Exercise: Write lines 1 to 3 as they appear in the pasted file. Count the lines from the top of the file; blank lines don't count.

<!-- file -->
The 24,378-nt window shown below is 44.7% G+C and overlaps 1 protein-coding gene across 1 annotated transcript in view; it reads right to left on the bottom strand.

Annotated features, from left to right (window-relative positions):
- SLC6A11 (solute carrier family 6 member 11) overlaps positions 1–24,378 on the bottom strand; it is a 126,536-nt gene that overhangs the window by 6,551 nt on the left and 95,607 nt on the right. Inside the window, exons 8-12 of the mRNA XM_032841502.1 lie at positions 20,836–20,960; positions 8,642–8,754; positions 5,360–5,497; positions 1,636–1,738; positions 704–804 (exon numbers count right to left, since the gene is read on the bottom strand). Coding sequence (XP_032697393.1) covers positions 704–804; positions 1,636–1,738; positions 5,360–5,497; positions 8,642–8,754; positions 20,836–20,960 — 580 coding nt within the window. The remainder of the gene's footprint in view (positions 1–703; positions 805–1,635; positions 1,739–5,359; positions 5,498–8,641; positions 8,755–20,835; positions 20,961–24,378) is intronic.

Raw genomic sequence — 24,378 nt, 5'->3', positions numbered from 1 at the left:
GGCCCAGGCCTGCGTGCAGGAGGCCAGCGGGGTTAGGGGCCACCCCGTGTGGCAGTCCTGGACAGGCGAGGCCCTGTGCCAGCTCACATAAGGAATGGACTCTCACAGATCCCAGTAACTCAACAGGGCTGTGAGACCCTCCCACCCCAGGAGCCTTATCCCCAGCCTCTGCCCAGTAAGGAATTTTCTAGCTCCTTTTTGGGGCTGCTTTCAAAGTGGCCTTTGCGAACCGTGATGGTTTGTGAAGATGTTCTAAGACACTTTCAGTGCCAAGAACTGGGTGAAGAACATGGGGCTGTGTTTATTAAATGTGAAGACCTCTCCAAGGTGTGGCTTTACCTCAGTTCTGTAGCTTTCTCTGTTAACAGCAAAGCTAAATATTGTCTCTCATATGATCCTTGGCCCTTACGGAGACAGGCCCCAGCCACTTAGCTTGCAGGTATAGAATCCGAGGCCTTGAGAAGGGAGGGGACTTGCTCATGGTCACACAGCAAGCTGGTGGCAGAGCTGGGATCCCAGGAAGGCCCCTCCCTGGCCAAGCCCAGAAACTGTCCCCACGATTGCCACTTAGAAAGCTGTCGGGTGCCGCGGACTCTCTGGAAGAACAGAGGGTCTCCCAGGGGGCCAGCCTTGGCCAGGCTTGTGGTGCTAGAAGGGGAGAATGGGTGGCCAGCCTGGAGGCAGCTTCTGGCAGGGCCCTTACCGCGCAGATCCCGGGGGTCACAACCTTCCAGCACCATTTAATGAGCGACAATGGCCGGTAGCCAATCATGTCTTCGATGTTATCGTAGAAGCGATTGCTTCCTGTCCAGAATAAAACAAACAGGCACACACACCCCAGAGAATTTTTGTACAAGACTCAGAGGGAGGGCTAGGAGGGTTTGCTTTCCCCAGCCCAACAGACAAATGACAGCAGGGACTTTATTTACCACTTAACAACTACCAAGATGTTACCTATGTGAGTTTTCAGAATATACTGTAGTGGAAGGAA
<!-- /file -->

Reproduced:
The 24,378-nt window shown below is 44.7% G+C and overlaps 1 protein-coding gene across 1 annotated transcript in view; it reads right to left on the bottom strand.

Annotated features, from left to right (window-relative positions):
- SLC6A11 (solute carrier family 6 member 11) overlaps positions 1–24,378 on the bottom strand; it is a 126,536-nt gene that overhangs the window by 6,551 nt on the left and 95,607 nt on the right. Inside the window, exons 8-12 of the mRNA XM_032841502.1 lie at positions 20,836–20,960; positions 8,642–8,754; positions 5,360–5,497; positions 1,636–1,738; positions 704–804 (exon numbers count right to left, since the gene is read on the bottom strand). Coding sequence (XP_032697393.1) covers positions 704–804; positions 1,636–1,738; positions 5,360–5,497; positions 8,642–8,754; positions 20,836–20,960 — 580 coding nt within the window. The remainder of the gene's footprint in view (positions 1–703; positions 805–1,635; positions 1,739–5,359; positions 5,498–8,641; positions 8,755–20,835; positions 20,961–24,378) is intronic.